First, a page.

Under the Radar: Black and white, Robert Forster and a dash of ‘Humor’
Our annual compilation of overlooked films. Each reviewer chose five films to highlight.
“Humor Me”: Sam Hoffman’s warm comedy about a struggling playwright (Jemaine Clement) forced to move in with his cheerful, widower dad (Elliott Gould) in a New Jersey retirement village may not break tons of new ground, but it’s such a smart, charming, authentic piece that it’s definitely terrain worth revisiting. Amazon Prime; VOD
“Pickings”: More than just a super calling card for writer-director-editor Usher Morgan, this stylish, inventive, neo-noirish crime thriller set in and around a small-town bar called Pickings is an exciting mash of violent mob drama, spaghetti western, Tarantino-esque revenge saga and graphic novel with a formidable anti-heroine (Elyse Price) at its core. Amazon Prime; VOD
“What They Had”: A blah title and seemingly downbeat topic undermined writer-director Elizabeth Chomko’s lovely, heartbreaking, superbly acted and scripted look at an aging woman (Blythe Danner) succumbing to Alzheimer’s disease and its impact on her devoted husband (Robert Forster, robbed of awards buzz) and fraught children (Hilary Swank, Michael Shannon). Vudu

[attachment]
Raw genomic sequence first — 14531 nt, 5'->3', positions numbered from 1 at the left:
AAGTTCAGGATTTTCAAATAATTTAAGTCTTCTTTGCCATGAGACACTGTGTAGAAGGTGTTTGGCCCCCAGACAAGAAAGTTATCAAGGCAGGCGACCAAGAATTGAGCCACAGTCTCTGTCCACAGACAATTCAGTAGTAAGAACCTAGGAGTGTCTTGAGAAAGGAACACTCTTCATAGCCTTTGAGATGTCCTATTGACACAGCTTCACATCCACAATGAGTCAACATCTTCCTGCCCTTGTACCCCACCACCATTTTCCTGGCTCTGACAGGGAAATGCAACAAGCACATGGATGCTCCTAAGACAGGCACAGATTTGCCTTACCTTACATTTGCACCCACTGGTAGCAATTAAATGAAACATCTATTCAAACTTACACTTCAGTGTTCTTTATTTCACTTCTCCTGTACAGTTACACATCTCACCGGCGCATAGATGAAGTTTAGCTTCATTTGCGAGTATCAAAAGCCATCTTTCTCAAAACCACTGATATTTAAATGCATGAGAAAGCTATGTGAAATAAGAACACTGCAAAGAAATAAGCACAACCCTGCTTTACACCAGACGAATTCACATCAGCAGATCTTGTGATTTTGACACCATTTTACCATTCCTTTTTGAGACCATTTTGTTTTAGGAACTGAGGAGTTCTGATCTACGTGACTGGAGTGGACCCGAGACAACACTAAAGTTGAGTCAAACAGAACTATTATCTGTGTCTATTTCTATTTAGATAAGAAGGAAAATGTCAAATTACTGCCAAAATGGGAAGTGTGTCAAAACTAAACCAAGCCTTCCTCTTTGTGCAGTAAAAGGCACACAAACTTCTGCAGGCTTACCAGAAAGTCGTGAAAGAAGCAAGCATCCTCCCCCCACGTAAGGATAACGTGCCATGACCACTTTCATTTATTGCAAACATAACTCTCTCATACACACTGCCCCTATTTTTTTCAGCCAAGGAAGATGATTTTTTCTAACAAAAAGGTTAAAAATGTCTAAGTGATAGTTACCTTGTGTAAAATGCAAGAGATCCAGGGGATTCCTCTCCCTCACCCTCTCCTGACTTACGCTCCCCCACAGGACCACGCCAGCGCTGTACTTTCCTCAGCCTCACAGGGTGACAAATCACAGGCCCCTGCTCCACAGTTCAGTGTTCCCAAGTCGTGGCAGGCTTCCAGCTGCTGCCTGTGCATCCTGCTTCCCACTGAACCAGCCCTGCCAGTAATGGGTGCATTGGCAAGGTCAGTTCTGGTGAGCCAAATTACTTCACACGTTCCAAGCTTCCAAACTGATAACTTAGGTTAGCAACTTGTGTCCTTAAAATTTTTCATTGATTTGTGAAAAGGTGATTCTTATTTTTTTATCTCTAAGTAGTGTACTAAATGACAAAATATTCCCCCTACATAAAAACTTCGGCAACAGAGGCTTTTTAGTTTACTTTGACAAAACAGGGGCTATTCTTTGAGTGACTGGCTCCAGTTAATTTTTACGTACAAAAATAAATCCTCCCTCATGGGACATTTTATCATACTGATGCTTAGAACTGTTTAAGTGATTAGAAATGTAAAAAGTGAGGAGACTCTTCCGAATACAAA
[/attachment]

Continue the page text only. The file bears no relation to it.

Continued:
“1985”: Yen Tan’s deeply sensitive story set early in the AIDS crisis followed the son (Cory Michael Smith) of working-class Texans (Michael Chiklis, Virginia Madsen) who returns home for Christmas and must reveal several painful truths. Affectingly shot in black and white, it’s a wise, profound and beautiful film that’s hopefully being discovered on streaming platforms. VOD
“Kill the Monsters”: This bold, singular work (also in black and white) finds three gay men in a polyamorous relationship on a road trip to Los Angeles that serves as a sharp, snappy and sexy allegory of American history. Writer-director and co-star Ryan Lonergan pulls out the creative stops, and the result, though not for everyone, is pretty dazzling.
More please: Black-and-white films such as “Roma,” “Cold War,” “1985,” “Kill the Monsters” and “The Divide” were a reminder of how, if used wisely, this evocative artistic choice can be a distinct plus.
Enough already: Let’s rethink those remakes and reboots because for every “Halloween” and “Tomb Raider,” there’s a “Robin Hood,” “Death Wish,” “The Predator,” “Billionaire Boys Club,” “SuperFly,” “Little Women,” “Benji” and, arguably, “Suspiria.”
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